Context: The willingness of a person to accept noise while listening to speech can be measured using the acceptable noise level (ANL) test. Individuals with poor ANL are unlikely to become successful hearing aid users. Hence, it is important to enhance the individual's ability to accept noise levels. The current study was an attempt to investigate whether systematic desensitization training can improve the ANL in individuals having high ANL. Aims: To investigate the effect of systematic desensitization training on ANLs in individuals with normal hearing sensitivity. Settings and Design: Observational study design. Materials and Methods: Thirty-eight normally hearing adults within the age range of 18-25 years participated in the study. Initially, baseline ANL was measured for all participants. Based on the baseline ANL, participants were categorized into three groups; low ANL, mid ANL, and high ANL. The participants with high ANL were trained using systematic desensitization procedure whereas, individuals with low and mid ANL did not undergo any training and served as the comparison groups. After the training period, ANL was measured again for all the participants. Statistical Analysis Used: Repeated measures of analysis of variance with follow up paired 't' test. Results: Analysis revealed a significant main effect of systematic desensitization training on ANL. There was a significant improvement in ANL in participants with high ANL. However, there was no significant difference in ANL between baseline and follow-up session in individuals with low and mid ANL. Conclusions: Systematic desensitization training can facilitate ANL, thereby enhancing the individual's ability to accept the noise levels. This enhanced ANL can facilitate better hearing aid fitting and acceptance.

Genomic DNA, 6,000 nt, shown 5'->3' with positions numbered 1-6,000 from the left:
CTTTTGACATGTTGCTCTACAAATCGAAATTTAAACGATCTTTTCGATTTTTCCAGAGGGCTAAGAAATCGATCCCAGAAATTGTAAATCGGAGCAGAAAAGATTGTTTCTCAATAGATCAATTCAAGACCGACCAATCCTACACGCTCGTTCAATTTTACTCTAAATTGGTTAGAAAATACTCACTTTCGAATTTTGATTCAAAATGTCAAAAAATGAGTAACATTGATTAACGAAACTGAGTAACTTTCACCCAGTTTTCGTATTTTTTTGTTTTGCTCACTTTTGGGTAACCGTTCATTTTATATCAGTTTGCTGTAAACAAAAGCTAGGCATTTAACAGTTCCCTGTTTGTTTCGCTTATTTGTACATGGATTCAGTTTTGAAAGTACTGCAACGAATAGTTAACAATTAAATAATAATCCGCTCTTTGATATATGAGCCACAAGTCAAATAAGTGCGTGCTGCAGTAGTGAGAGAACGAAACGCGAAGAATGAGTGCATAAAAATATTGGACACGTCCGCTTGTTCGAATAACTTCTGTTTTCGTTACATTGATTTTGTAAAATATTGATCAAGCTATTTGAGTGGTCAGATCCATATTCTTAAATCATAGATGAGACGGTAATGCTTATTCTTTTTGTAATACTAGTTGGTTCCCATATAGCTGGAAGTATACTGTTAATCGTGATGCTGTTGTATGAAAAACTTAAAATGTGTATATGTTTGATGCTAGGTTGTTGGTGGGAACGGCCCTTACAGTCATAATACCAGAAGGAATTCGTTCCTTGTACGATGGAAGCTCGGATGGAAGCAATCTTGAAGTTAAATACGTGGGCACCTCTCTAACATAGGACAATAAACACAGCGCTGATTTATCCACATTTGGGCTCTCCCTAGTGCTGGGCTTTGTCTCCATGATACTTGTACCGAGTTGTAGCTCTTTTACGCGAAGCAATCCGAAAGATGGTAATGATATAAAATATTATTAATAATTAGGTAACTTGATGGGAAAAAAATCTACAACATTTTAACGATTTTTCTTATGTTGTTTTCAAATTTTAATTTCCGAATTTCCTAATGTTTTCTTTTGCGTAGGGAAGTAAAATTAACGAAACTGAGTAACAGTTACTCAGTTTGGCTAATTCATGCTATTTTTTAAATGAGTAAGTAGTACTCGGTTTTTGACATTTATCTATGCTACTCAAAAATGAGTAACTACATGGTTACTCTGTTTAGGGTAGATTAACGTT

All Science Journal Classification (ASJC) codes
- Public Health, Environmental and Occupational Health
- Speech and Hearing